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In the movie, it makes sense. What was just announced as the “worst toilet in Scotland’ revealed itself promptly as indeed, worthy of such title (an interpolation ‘outside’ of the film, for, if you let me spell it out, what Renton saw was just the “toilet,” not “the worst toilet in Scotland – now I feel like a loser for spelling it out).

Yet outside the movie again (literally “outside” for this was presumably hardly known until this  came out) there was a betrayal – a perfectly harmless and logical one for movies are all about representing reality using its techniques – props and effects included.

But not all makes sense neatly in this sequence in Trainspotting. Okay, it is the worst toilet in Scotland; but if that is so, then why this look on Renton’s face:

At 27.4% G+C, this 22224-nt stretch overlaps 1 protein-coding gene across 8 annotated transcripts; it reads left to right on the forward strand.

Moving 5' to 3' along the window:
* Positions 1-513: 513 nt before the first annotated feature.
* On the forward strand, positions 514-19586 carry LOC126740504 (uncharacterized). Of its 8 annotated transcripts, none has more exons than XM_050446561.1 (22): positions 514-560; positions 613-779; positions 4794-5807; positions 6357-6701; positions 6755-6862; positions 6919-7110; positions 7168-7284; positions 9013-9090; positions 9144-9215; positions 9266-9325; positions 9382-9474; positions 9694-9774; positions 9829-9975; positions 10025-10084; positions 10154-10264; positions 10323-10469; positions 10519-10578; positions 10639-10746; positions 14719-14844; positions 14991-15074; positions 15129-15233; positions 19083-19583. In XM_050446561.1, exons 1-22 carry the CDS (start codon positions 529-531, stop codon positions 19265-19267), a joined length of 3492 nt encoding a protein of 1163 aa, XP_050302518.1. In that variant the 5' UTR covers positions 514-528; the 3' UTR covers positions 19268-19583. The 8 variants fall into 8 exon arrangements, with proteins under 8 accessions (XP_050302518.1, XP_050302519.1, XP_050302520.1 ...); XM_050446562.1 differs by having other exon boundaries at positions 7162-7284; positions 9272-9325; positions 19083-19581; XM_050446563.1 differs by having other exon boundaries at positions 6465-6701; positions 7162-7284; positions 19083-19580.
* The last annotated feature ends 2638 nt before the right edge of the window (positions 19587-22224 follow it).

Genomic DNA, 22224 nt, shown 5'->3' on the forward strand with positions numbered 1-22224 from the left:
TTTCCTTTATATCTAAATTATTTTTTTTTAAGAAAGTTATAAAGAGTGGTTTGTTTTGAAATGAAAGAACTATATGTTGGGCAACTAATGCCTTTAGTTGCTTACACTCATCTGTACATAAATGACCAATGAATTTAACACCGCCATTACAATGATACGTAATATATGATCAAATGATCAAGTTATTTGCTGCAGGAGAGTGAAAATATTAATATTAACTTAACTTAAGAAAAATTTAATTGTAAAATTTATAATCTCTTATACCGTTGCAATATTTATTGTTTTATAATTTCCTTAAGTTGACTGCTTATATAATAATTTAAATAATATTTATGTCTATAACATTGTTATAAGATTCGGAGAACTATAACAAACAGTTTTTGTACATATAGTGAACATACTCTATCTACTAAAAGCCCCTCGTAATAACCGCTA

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Further, why this?

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And finally, this:

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Can we go back to Kristeva? Or, is this a going back to Kristeva? The motherly womb, the place of plenitude, oceanic fullness, psychoanalytic pleases?

Easy, we are forgetting that Renton was on heroin

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And as he said much earlier in the film and much famously: Who needs reasons, when you’ve got heroin? Who needs Kristeva and Zizek when you’ve got heroin? The heroine is not the Mother, but – sorry – heroin.

The contradiction is resolved in the film, in a way. Renton’s retreat into fantasy is an upshot of his drugs. But drugs are not explicitly the gimmick involved in “Do You Not Think so Far Ahead.”